and graphic design.  Moreover, the “free”
seminars were merely extended ads attempting to induce students to enroll in
increasingly expensive seminars.  While
speakers represented that an initial three-day $1,495 seminar would teach
students all they needed to know to be successful real estate investors, “the
instructors at those three-day seminars then engaged in a ‘bait and switch,’
telling students that they needed to attend yet another seminar for an
additional $5,000 in order to learn more about particular lenders.” They also
urged students to sign up for “Trump mentorship packages, which ranged anywhere
from $10,000 to $35,000” and supposedly provided “the only way to succeed in
real estate investment.”
 
While not involved in selecting instructors or determining
content, Donald Trump was allegedly significantly involved with the operation
and overall business strategy, including “attending frequent meetings” with another
key individual to “discuss Trump University operations.” Trump’s photographs
and signature appeared on all of Trump University’s advertising; “Trump
personally reviewed and approved all the ads that were in the newspapers.”
 
The AG brought claims for fraud under Executive Law § 63(12);
fraudulent and deceptive practices under General Business Law § 349; false
advertising under GBL § 350; violating Education Law § 224 by calling the
business “Trump University” when it was not, in fact, chartered as a university;
violating Education Law § 5000 et seq. by operating an unlicensed school that
did not meet State standards; and violating 16 CFR § 429, which, in connection
with a contract of sale, obliges a seller to include the buyer’s right to
cancel the transaction within three days.
 
The trial court dismissed the Education Law § 224 claim in
its entirety, and held that the AG was bound by a three-year statute of
limitations on all the statutory claims in the petition. But the court also
held that the Attorney General’s general fraud claims were viable and subject
to the six-year statute of limitations governing fraud actions.  Then the court granted dismissal of the fraud
claim under Executive Law § 63(12) (as opposed to the common law fraud),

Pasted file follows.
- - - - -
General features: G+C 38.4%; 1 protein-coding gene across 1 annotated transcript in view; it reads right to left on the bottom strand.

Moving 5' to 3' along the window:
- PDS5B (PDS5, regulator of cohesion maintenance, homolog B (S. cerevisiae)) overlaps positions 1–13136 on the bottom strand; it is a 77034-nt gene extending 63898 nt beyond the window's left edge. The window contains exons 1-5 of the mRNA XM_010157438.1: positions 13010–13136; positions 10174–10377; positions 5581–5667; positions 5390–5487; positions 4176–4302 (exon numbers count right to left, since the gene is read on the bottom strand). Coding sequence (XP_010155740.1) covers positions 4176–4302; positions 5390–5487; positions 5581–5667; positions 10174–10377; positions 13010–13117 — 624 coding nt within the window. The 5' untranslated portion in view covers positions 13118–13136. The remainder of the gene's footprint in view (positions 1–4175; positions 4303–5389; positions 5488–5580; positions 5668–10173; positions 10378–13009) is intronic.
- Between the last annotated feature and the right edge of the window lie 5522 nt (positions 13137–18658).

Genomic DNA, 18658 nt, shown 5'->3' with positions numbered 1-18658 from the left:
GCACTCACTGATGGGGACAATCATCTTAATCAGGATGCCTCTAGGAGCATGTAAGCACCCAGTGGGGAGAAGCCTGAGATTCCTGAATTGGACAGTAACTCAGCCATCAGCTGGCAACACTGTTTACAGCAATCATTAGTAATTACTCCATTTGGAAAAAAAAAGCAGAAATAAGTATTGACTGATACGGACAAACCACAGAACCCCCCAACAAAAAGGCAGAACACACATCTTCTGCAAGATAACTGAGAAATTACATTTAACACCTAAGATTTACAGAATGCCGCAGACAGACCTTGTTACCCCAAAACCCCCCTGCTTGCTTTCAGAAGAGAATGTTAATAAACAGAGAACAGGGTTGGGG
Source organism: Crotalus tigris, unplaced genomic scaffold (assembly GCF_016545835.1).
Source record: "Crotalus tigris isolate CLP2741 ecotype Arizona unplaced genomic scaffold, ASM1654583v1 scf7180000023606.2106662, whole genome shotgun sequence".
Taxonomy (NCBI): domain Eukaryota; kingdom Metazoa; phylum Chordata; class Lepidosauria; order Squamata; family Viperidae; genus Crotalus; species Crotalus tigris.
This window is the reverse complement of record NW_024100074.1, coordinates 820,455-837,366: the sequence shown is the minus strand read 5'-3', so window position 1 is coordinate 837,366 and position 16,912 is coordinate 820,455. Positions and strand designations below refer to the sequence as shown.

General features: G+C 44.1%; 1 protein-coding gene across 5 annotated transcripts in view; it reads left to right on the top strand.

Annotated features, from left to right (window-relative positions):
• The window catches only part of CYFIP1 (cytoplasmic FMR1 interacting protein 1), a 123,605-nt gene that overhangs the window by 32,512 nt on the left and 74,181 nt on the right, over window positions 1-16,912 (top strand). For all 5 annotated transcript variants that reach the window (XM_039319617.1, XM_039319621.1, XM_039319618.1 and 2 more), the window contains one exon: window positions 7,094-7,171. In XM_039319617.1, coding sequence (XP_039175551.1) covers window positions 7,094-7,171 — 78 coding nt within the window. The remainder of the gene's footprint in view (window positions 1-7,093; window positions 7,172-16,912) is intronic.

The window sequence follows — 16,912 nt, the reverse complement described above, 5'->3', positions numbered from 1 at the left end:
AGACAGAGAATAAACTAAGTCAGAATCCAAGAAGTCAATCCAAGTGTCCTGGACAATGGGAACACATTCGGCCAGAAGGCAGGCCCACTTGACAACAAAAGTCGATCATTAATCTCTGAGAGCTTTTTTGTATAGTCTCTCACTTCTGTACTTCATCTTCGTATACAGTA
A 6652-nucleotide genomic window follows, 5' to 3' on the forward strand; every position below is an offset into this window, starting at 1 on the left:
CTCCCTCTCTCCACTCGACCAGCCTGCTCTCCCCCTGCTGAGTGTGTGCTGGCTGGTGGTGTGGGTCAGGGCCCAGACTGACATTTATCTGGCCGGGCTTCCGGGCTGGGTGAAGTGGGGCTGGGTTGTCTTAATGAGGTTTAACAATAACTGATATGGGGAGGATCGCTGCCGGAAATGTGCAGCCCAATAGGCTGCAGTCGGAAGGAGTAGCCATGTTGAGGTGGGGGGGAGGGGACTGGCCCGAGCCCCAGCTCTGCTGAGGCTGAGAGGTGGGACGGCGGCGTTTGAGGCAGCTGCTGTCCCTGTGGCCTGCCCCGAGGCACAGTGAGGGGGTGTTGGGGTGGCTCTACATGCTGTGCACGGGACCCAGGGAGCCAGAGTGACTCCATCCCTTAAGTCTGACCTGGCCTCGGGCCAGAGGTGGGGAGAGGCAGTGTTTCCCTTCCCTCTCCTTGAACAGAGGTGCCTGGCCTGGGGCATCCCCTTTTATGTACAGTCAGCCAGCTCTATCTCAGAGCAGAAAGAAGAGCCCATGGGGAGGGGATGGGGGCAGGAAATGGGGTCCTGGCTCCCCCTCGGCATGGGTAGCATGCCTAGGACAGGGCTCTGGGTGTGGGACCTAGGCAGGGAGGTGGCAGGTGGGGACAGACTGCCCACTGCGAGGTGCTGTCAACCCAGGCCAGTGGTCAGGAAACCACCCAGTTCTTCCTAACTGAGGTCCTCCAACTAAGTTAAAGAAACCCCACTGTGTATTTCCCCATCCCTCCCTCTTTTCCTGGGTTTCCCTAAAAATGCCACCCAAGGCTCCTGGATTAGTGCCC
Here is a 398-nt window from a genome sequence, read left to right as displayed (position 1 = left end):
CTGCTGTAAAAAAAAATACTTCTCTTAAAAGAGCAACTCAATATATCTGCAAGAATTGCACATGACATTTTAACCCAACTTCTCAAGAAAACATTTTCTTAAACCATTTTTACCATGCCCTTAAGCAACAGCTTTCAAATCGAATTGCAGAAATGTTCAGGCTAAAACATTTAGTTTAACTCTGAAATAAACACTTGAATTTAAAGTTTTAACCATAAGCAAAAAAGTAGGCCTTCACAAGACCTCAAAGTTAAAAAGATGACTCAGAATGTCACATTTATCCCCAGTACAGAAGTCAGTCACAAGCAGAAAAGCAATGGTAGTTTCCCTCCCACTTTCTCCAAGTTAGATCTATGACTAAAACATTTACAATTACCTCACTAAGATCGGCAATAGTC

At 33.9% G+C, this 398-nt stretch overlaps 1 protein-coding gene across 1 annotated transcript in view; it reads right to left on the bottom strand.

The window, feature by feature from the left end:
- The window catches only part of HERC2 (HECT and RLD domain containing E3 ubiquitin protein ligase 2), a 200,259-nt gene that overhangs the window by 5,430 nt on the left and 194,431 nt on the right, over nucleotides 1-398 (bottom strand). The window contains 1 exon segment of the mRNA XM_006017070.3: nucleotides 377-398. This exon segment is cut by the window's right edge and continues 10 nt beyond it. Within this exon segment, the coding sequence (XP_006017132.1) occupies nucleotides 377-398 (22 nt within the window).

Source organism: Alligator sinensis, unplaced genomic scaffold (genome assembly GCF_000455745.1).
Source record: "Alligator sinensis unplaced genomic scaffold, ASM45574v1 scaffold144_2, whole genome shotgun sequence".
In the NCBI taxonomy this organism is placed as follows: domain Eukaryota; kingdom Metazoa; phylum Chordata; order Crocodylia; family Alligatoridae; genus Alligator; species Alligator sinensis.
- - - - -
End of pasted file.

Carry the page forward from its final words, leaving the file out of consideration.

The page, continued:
stating that the statute does not provide a standalone cause of action for
fraud, and dismissed the claim for violation of 16 CFR § 429. The court denied
the AG’s request for a summary determination of liability, except for the claim
for violation of Education Law §§ 5001–5010.
 
This appeal followed. 
Executive Law § 63(12) states, in relevant part:
 
Whenever any person shall engage in
repeated fraudulent or illegal acts or otherwise demonstrate persistent fraud
or illegality in the carrying on, conducting or transaction of business, the
attorney general may apply, in the name of the people of the state of New York,
to the supreme court of the state of New York, on notice of five days, for an
order enjoining the continuance of such business activity or of any fraudulent
or illegal acts [and] directing restitution and damages … and the court may award
the relief applied for or so much thereof as it may deem proper.
 
“Fraud” is defined as “any device, scheme or artifice to
defraud and any deception, misrepresentation, concealment, suppression, false
pretense, false promise or unconscionable contractual provisions.” Fraud under
§ 63(12) may be established without proof of scienter or reliance, making it
different from common-law fraud.  The
Supreme Court thus concluded that the trial court erred in dismissing that
claim, because it can be brought as its own cause of action.  That fraud claim was subject to New York’s
residual six-year statute of limitations, though material issues of fact
precluded summary judgment in the AG’s favor. 
The court also affirmed the dismissal of seven affirmative defenses, and
commented that the court should have considered allegations relating to
post-May 2010 conduct (after the second letter).